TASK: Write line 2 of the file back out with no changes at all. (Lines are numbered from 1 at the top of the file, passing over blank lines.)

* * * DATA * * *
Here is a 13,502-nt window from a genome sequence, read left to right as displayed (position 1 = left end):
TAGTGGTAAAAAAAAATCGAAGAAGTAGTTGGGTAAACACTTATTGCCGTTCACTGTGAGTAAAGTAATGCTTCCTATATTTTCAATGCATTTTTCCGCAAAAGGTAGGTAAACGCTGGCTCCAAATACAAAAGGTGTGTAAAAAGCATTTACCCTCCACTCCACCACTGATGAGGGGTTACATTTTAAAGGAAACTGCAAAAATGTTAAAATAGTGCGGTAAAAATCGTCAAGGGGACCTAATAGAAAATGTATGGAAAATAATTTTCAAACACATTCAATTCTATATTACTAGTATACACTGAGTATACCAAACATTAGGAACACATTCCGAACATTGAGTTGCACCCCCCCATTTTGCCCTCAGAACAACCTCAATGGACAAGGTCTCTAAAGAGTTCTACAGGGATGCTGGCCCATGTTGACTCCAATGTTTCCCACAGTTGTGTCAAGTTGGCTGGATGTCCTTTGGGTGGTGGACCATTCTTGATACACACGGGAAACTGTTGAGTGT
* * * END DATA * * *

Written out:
TAGTGGTAAAAAAAAATCGAAGAAGTAGTTGGGTAAACACTTATTGCCGTTCACTGTGAGTAAAGTAATGCTTCCTATATTTTCAATGCATTTTTCCGCAAAAGGTAGGTAAACGCTGGCTCCAAATACAAAAGGTGTGTAAAAAGCATTTACCCTCCACTCCACCACTGATGAGGGGTTACATTTTAAAGGAAACTGCAAAAATGTTAAAATAGTGCGGTAAAAATCGTCAAGGGGACCTAATAGAAAATGTATGGAAAATAATTTTCAAACACATTCAATTCTATATTACTAGTATACACTGAGTATACCAAACATTAGGAACACATTCCGAACATTGAGTTGCACCCCCCCATTTTGCCCTCAGAACAACCTCAATGGACAAGGTCTCTAAAGAGTTCTACAGGGATGCTGGCCCATGTTGACTCCAATGTTTCCCACAGTTGTGTCAAGTTGGCTGGATGTCCTTTGGGTGGTGGACCATTCTTGATACACACGGGAAACTGTTGAGTGT